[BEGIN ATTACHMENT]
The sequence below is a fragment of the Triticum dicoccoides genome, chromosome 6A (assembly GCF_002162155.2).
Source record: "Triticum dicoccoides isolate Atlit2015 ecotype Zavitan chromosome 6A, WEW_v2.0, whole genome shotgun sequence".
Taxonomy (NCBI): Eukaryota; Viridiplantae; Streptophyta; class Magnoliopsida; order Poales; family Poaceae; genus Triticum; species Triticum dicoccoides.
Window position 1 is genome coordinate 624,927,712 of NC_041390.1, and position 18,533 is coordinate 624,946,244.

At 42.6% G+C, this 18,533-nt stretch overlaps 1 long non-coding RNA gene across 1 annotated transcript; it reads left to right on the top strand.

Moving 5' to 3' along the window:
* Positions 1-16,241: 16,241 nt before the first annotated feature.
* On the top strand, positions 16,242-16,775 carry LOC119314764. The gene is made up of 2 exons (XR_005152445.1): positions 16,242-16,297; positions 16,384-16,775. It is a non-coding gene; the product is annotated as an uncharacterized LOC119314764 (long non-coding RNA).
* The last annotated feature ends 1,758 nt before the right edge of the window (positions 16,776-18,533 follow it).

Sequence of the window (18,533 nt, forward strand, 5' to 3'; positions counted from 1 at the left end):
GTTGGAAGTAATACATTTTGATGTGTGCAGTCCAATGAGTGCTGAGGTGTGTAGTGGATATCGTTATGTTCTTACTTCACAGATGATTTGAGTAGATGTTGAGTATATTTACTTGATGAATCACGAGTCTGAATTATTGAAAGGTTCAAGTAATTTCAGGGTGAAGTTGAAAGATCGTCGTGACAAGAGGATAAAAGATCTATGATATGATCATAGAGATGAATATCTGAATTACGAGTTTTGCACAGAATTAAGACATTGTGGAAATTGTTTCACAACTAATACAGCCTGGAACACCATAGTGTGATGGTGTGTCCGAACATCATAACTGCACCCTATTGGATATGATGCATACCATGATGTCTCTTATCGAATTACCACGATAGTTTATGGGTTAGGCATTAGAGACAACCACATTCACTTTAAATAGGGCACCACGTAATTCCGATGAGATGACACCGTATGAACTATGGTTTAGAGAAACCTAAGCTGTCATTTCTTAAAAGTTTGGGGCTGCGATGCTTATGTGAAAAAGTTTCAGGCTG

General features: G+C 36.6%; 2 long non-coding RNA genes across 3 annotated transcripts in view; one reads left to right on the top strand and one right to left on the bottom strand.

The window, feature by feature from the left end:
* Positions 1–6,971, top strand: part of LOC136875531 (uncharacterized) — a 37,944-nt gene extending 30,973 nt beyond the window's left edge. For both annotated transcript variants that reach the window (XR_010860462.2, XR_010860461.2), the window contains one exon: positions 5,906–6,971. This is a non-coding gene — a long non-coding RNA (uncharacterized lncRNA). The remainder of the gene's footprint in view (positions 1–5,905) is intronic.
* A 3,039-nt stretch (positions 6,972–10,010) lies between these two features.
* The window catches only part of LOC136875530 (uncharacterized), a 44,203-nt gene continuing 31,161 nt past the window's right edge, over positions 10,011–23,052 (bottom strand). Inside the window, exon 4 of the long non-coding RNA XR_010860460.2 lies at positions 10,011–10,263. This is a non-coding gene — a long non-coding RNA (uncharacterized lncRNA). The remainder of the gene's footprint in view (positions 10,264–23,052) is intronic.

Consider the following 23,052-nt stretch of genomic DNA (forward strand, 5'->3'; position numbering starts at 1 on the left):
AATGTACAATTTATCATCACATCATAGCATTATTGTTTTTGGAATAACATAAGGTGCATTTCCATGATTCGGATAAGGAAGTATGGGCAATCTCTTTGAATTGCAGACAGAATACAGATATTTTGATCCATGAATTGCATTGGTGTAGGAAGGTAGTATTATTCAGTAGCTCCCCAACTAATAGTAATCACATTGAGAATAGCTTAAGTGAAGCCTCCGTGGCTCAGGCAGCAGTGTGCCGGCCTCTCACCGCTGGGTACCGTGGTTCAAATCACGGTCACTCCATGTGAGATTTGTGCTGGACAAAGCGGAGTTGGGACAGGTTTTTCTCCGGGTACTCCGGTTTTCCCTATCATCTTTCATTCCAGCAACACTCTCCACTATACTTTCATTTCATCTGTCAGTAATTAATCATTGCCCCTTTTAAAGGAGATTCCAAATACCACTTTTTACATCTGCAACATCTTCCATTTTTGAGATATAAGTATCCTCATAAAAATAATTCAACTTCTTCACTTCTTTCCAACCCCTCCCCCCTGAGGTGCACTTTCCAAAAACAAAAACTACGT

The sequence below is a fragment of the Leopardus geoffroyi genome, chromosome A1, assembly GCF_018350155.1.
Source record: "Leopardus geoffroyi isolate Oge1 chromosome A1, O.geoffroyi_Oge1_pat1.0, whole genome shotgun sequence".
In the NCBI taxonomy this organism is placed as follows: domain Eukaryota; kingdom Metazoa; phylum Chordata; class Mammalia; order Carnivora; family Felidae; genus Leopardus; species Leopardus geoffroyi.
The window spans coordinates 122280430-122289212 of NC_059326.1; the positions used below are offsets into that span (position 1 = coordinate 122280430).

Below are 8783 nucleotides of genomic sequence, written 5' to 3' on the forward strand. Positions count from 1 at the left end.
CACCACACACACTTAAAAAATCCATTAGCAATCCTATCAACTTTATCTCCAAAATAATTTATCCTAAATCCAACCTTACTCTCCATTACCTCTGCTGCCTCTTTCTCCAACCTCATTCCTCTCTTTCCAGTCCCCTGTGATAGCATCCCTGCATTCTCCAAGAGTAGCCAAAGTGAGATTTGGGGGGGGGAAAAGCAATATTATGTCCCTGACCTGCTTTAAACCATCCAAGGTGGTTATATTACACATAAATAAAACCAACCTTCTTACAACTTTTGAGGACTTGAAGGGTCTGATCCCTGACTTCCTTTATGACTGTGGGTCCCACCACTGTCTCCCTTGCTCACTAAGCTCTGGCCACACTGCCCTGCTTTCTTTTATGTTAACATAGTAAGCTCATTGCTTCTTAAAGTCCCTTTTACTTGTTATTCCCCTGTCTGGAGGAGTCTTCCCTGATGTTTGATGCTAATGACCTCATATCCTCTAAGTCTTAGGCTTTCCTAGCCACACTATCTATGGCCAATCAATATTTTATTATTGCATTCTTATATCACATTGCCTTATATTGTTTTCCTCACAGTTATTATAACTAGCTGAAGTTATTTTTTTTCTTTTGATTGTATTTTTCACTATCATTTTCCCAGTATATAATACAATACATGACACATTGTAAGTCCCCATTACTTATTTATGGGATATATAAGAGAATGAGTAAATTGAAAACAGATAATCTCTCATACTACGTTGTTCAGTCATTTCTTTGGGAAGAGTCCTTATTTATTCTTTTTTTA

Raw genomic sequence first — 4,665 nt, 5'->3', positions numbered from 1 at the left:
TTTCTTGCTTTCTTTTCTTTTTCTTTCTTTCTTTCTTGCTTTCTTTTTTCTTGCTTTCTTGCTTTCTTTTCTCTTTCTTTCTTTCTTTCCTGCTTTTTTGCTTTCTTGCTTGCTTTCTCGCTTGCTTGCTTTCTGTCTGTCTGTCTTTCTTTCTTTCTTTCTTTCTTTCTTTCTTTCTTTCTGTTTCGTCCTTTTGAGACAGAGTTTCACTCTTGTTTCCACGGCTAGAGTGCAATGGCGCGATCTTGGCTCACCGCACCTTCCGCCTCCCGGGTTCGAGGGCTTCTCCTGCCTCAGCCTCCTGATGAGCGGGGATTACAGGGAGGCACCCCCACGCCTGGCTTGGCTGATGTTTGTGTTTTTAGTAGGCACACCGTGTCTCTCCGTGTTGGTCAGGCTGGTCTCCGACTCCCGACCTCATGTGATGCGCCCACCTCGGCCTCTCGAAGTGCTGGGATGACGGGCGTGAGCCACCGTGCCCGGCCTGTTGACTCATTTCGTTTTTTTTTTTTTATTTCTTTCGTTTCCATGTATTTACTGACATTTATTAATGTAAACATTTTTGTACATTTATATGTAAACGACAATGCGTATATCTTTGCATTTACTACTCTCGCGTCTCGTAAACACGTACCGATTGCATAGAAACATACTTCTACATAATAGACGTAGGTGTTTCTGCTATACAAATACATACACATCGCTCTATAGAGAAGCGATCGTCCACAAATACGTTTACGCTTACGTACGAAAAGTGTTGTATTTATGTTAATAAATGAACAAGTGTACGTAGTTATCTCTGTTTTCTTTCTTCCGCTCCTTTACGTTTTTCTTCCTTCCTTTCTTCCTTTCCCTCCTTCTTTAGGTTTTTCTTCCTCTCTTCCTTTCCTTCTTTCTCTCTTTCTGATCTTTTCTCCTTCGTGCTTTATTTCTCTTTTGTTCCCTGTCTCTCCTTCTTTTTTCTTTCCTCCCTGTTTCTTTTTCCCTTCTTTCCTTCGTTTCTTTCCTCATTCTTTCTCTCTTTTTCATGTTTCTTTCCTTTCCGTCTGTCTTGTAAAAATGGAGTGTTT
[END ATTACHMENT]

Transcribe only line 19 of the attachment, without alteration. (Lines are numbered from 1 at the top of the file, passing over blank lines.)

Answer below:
The sequence below is a fragment of the Leopardus geoffroyi genome, chromosome A1, assembly GCF_018350155.1.